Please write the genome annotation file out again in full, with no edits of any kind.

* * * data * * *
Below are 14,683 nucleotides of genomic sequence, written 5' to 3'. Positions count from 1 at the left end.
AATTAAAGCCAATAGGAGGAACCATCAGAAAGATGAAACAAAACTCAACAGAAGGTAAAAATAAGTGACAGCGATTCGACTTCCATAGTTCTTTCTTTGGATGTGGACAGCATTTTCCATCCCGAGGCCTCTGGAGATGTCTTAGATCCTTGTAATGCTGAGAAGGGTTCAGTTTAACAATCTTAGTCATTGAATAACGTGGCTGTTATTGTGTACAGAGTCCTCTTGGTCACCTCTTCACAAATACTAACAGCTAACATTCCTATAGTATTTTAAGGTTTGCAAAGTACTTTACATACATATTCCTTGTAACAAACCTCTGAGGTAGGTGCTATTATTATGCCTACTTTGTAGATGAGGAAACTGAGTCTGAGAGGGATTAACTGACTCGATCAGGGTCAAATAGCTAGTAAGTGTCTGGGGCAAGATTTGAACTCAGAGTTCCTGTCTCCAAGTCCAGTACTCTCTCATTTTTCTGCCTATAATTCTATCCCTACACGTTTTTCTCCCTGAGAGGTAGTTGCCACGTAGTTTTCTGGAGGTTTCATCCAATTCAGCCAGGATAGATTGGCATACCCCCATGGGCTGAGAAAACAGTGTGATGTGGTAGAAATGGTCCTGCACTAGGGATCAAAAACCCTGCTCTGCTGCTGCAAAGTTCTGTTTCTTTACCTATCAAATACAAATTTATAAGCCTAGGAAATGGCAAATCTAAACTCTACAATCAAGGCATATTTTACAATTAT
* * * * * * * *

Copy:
Below are 14,683 nucleotides of genomic sequence, written 5' to 3'. Positions count from 1 at the left end.
AATTAAAGCCAATAGGAGGAACCATCAGAAAGATGAAACAAAACTCAACAGAAGGTAAAAATAAGTGACAGCGATTCGACTTCCATAGTTCTTTCTTTGGATGTGGACAGCATTTTCCATCCCGAGGCCTCTGGAGATGTCTTAGATCCTTGTAATGCTGAGAAGGGTTCAGTTTAACAATCTTAGTCATTGAATAACGTGGCTGTTATTGTGTACAGAGTCCTCTTGGTCACCTCTTCACAAATACTAACAGCTAACATTCCTATAGTATTTTAAGGTTTGCAAAGTACTTTACATACATATTCCTTGTAACAAACCTCTGAGGTAGGTGCTATTATTATGCCTACTTTGTAGATGAGGAAACTGAGTCTGAGAGGGATTAACTGACTCGATCAGGGTCAAATAGCTAGTAAGTGTCTGGGGCAAGATTTGAACTCAGAGTTCCTGTCTCCAAGTCCAGTACTCTCTCATTTTTCTGCCTATAATTCTATCCCTACACGTTTTTCTCCCTGAGAGGTAGTTGCCACGTAGTTTTCTGGAGGTTTCATCCAATTCAGCCAGGATAGATTGGCATACCCCCATGGGCTGAGAAAACAGTGTGATGTGGTAGAAATGGTCCTGCACTAGGGATCAAAAACCCTGCTCTGCTGCTGCAAAGTTCTGTTTCTTTACCTATCAAATACAAATTTATAAGCCTAGGAAATGGCAAATCTAAACTCTACAATCAAGGCATATTTTACAATTAT